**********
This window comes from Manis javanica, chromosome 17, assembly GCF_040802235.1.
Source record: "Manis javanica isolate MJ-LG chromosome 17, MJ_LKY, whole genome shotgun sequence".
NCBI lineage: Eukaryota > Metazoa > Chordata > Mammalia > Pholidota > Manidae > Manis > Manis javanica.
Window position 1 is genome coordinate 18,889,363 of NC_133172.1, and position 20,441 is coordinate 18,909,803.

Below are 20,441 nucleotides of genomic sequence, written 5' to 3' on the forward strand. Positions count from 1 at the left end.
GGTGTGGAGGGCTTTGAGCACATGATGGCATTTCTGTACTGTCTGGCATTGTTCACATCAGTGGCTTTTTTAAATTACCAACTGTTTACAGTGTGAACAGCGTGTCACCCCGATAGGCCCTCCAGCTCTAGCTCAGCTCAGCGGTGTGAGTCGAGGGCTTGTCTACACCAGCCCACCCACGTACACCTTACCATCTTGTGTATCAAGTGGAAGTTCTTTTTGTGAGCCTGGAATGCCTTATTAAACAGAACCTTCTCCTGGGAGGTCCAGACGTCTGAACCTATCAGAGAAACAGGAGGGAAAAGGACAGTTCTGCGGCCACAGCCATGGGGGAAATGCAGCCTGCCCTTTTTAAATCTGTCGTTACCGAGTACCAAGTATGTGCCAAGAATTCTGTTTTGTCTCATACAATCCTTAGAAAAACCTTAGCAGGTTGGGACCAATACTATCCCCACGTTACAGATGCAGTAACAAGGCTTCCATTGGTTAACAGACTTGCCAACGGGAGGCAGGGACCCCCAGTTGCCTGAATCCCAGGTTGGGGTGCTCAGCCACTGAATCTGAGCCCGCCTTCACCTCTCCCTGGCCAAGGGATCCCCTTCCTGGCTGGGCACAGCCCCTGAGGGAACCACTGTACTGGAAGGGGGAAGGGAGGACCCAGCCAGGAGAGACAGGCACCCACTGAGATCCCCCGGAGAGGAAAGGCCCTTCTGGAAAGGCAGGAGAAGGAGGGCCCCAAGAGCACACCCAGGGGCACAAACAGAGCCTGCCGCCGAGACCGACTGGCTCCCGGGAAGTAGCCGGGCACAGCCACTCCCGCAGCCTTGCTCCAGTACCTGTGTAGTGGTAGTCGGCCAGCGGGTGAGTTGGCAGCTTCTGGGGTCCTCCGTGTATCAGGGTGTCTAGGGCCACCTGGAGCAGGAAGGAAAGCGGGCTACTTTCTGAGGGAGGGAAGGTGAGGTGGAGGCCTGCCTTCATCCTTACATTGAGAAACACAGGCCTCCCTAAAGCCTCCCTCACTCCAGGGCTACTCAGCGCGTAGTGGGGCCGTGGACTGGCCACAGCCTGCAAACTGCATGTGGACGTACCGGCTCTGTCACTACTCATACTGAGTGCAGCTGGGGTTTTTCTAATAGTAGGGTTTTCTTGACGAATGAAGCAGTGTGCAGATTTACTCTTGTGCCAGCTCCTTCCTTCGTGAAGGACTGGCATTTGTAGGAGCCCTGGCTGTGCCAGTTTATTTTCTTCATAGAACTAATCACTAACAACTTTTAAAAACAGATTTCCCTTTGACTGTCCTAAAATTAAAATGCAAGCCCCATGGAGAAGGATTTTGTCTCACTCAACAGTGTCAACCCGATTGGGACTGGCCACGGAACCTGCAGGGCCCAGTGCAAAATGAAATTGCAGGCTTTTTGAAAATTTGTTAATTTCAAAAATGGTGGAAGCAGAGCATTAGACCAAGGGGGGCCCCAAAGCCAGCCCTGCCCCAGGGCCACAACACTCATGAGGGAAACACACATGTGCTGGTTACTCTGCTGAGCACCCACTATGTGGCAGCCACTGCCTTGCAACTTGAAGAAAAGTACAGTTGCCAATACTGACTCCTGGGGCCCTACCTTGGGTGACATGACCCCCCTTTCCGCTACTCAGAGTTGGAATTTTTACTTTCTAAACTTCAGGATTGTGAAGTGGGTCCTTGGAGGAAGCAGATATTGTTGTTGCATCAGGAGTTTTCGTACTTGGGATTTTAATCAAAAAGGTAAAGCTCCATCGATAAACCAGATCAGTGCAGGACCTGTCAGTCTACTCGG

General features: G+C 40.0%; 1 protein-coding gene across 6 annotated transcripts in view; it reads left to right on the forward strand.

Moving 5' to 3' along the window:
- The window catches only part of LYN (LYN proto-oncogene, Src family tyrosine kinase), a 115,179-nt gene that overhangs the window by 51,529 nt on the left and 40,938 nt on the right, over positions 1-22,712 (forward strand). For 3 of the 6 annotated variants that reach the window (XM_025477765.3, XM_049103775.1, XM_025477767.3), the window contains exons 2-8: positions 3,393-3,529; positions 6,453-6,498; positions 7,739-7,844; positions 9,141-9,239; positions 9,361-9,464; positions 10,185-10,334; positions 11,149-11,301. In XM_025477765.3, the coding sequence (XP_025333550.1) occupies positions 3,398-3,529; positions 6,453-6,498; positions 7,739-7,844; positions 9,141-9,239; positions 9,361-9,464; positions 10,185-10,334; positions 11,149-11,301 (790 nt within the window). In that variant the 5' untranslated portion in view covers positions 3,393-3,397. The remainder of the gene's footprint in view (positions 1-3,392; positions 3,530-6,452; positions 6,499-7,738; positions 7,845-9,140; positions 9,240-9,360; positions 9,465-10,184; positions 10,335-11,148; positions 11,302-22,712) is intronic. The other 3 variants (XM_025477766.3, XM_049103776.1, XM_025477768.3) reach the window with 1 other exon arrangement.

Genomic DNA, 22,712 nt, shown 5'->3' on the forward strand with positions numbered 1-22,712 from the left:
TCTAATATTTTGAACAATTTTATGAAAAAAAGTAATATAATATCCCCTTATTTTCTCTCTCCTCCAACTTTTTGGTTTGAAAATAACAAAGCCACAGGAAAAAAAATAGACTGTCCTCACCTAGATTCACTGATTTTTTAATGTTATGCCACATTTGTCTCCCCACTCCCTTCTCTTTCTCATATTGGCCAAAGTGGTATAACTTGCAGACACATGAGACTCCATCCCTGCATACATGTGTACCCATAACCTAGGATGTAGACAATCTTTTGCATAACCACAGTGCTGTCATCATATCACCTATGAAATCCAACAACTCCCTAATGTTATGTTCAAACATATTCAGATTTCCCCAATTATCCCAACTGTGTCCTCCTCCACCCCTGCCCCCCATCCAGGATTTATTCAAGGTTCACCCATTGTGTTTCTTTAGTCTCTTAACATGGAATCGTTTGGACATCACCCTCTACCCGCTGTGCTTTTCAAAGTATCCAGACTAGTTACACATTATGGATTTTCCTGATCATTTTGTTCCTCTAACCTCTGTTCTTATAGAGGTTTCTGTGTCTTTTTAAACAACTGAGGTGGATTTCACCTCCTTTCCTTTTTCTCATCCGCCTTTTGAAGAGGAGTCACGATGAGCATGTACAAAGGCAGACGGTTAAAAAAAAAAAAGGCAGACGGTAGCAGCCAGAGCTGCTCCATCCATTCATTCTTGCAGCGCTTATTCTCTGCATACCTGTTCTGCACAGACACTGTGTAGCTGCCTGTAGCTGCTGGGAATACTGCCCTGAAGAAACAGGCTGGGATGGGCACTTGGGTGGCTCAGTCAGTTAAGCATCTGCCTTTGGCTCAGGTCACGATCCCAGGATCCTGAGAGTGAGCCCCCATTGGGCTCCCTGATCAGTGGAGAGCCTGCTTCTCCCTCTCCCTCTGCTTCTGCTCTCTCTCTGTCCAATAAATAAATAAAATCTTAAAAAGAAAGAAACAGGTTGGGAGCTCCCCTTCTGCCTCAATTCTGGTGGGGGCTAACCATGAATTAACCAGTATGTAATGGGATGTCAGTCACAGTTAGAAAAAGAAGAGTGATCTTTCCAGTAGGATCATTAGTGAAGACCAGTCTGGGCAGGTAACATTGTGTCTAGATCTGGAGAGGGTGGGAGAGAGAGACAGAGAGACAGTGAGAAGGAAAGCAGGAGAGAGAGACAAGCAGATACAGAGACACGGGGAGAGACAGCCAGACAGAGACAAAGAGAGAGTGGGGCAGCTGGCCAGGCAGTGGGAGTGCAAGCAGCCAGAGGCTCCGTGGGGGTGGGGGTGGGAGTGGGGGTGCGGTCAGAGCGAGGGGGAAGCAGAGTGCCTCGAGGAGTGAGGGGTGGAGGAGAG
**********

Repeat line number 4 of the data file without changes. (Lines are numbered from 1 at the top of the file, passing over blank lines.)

Window position 1 is genome coordinate 18,889,363 of NC_133172.1, and position 20,441 is coordinate 18,909,803.